Hmmm...it just occurred to me I should buy a (relatively) cheap extra front wheel and put a studded tire on it. Then on those handful of days when it's really icey and I wish I had studs (like today) I could just flip the new wheel on to my (relatively) cheap winter bike in the morning in a minute or two. That must be preferrable to riding all winter on studs even when the roads are dry - or to swapping tires several times on one wheel. I bet a bunch of you people are doing this already. Any thoughts?
    That's an excellent idea. If you start getting hooked you might want to do what I do, and just take the bike with studded tires that day, instead of the one without studs. It's easy in the morining!

  16. #16
    But I'm saving $ on gas! OhiOH's Avatar
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    Quote Originally Posted by gmacrider
    I should buy a (relatively) cheap extra front wheel and put a studded tire on it.
    That’s what I do. I bought the rear as well.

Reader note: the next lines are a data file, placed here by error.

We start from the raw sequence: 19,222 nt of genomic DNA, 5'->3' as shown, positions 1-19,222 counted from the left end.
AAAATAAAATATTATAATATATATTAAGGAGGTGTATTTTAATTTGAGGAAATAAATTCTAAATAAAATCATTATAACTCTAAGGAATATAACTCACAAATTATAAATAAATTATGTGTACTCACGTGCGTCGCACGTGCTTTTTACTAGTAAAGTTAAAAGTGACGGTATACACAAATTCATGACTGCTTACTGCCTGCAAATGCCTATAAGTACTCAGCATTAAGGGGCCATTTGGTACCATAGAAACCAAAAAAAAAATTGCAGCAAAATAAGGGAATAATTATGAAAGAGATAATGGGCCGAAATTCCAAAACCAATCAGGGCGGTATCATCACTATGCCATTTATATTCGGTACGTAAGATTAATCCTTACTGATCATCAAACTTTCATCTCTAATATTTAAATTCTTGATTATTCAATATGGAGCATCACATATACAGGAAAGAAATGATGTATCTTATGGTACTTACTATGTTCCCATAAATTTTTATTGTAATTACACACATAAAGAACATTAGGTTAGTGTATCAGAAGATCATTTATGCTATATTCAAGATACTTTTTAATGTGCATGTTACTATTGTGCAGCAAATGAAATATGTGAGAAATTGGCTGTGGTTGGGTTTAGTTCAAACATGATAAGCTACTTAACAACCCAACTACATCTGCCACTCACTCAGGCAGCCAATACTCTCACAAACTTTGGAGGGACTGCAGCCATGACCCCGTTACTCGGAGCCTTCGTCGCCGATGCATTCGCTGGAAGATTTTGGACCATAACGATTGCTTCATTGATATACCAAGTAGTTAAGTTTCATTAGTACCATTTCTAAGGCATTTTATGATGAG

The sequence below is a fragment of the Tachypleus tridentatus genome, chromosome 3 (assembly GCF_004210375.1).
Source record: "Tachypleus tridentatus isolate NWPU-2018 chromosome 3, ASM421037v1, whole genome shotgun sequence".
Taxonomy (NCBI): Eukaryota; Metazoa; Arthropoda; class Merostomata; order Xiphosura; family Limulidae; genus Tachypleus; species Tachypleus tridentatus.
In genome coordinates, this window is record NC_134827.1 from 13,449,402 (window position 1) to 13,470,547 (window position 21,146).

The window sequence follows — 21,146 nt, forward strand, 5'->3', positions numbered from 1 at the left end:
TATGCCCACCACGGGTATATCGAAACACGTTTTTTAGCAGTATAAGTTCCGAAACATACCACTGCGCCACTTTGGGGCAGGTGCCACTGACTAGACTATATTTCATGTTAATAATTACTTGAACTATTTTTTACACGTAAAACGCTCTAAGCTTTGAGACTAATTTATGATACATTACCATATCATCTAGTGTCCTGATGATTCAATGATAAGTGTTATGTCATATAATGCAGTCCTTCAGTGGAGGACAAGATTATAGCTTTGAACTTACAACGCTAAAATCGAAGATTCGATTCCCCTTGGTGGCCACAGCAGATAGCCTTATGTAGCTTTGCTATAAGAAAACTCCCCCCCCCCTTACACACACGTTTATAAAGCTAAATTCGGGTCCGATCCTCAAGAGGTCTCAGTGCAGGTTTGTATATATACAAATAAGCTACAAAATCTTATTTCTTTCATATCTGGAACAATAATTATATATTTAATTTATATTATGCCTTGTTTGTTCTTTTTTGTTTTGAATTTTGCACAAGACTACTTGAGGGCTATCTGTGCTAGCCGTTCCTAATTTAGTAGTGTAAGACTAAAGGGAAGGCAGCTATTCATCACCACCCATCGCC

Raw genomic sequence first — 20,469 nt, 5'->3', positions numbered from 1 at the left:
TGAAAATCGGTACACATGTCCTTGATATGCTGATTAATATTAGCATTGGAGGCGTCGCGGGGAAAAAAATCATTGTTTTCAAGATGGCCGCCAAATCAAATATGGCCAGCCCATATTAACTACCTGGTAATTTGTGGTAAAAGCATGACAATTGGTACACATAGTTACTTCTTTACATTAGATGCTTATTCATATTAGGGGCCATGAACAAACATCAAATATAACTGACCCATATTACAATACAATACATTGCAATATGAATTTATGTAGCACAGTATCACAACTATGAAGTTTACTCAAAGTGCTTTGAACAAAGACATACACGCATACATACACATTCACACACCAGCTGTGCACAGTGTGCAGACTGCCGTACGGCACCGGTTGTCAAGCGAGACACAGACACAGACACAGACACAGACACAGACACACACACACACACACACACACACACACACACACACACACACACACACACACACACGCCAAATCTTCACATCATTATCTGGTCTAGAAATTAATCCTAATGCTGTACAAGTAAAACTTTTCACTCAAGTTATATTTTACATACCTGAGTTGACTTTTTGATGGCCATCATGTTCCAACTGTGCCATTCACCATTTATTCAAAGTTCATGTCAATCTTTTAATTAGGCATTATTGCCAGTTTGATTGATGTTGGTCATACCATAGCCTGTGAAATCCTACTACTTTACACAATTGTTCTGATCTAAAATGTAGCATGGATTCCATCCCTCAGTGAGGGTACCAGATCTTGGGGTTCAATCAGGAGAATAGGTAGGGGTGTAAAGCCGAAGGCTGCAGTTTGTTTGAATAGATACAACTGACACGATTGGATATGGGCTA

Since I keep my bike in my repair stand at night and all 4 rims are the same, I can swap over to the Nokians in just a few minutes
    You can go somewhere to bike or you can bike to go somewhere.
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  17. #17
    Commuter JohnBrooking's Avatar
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    If just one studded tire in front is better than none on ice, and knobby tires are good in snow, is just one knobby on the front better than none for snow? Or would that make the ride too uneven? Or maybe not helpful because most of the traction is really needed on the rear driving wheel?
    Last edited by JohnBrooking; 01-20-05 at 10:46 AM. Reason: Corrected typo

  18. #18
    Ice Eater gmacrider's Avatar
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    Quote Originally Posted by JohnBrooking